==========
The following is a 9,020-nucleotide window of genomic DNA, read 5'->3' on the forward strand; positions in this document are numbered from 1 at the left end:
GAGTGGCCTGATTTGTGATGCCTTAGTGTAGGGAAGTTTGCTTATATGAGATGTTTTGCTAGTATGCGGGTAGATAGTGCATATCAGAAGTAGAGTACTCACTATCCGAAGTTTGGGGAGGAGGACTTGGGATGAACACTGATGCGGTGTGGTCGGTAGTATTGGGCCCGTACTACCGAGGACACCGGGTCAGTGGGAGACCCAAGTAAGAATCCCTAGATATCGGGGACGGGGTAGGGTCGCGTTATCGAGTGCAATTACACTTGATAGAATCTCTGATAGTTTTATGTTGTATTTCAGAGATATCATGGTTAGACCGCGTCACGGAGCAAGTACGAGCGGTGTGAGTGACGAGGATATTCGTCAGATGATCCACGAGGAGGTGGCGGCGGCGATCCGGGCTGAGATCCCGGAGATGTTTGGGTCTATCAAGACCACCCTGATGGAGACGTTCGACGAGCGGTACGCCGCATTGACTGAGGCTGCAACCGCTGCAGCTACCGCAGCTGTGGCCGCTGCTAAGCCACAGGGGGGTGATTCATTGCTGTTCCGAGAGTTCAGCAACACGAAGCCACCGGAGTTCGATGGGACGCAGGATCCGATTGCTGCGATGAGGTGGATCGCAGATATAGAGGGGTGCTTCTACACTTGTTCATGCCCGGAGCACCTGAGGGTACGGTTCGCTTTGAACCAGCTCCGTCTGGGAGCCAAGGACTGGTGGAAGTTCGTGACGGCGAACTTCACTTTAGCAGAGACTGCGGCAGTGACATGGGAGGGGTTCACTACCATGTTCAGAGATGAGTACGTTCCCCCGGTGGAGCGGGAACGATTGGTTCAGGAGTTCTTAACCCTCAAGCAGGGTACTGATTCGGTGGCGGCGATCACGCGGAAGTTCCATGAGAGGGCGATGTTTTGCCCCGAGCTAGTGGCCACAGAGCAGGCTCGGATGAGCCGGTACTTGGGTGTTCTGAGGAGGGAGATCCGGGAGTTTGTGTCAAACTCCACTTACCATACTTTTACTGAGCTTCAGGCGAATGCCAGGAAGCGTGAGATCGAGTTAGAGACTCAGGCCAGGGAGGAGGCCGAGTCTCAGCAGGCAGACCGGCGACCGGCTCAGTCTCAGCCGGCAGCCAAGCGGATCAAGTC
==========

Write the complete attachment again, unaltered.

The following is a 9,020-nucleotide window of genomic DNA, read 5'->3' on the forward strand; positions in this document are numbered from 1 at the left end:
GAGTGGCCTGATTTGTGATGCCTTAGTGTAGGGAAGTTTGCTTATATGAGATGTTTTGCTAGTATGCGGGTAGATAGTGCATATCAGAAGTAGAGTACTCACTATCCGAAGTTTGGGGAGGAGGACTTGGGATGAACACTGATGCGGTGTGGTCGGTAGTATTGGGCCCGTACTACCGAGGACACCGGGTCAGTGGGAGACCCAAGTAAGAATCCCTAGATATCGGGGACGGGGTAGGGTCGCGTTATCGAGTGCAATTACACTTGATAGAATCTCTGATAGTTTTATGTTGTATTTCAGAGATATCATGGTTAGACCGCGTCACGGAGCAAGTACGAGCGGTGTGAGTGACGAGGATATTCGTCAGATGATCCACGAGGAGGTGGCGGCGGCGATCCGGGCTGAGATCCCGGAGATGTTTGGGTCTATCAAGACCACCCTGATGGAGACGTTCGACGAGCGGTACGCCGCATTGACTGAGGCTGCAACCGCTGCAGCTACCGCAGCTGTGGCCGCTGCTAAGCCACAGGGGGGTGATTCATTGCTGTTCCGAGAGTTCAGCAACACGAAGCCACCGGAGTTCGATGGGACGCAGGATCCGATTGCTGCGATGAGGTGGATCGCAGATATAGAGGGGTGCTTCTACACTTGTTCATGCCCGGAGCACCTGAGGGTACGGTTCGCTTTGAACCAGCTCCGTCTGGGAGCCAAGGACTGGTGGAAGTTCGTGACGGCGAACTTCACTTTAGCAGAGACTGCGGCAGTGACATGGGAGGGGTTCACTACCATGTTCAGAGATGAGTACGTTCCCCCGGTGGAGCGGGAACGATTGGTTCAGGAGTTCTTAACCCTCAAGCAGGGTACTGATTCGGTGGCGGCGATCACGCGGAAGTTCCATGAGAGGGCGATGTTTTGCCCCGAGCTAGTGGCCACAGAGCAGGCTCGGATGAGCCGGTACTTGGGTGTTCTGAGGAGGGAGATCCGGGAGTTTGTGTCAAACTCCACTTACCATACTTTTACTGAGCTTCAGGCGAATGCCAGGAAGCGTGAGATCGAGTTAGAGACTCAGGCCAGGGAGGAGGCCGAGTCTCAGCAGGCAGACCGGCGACCGGCTCAGTCTCAGCCGGCAGCCAAGCGGATCAAGTC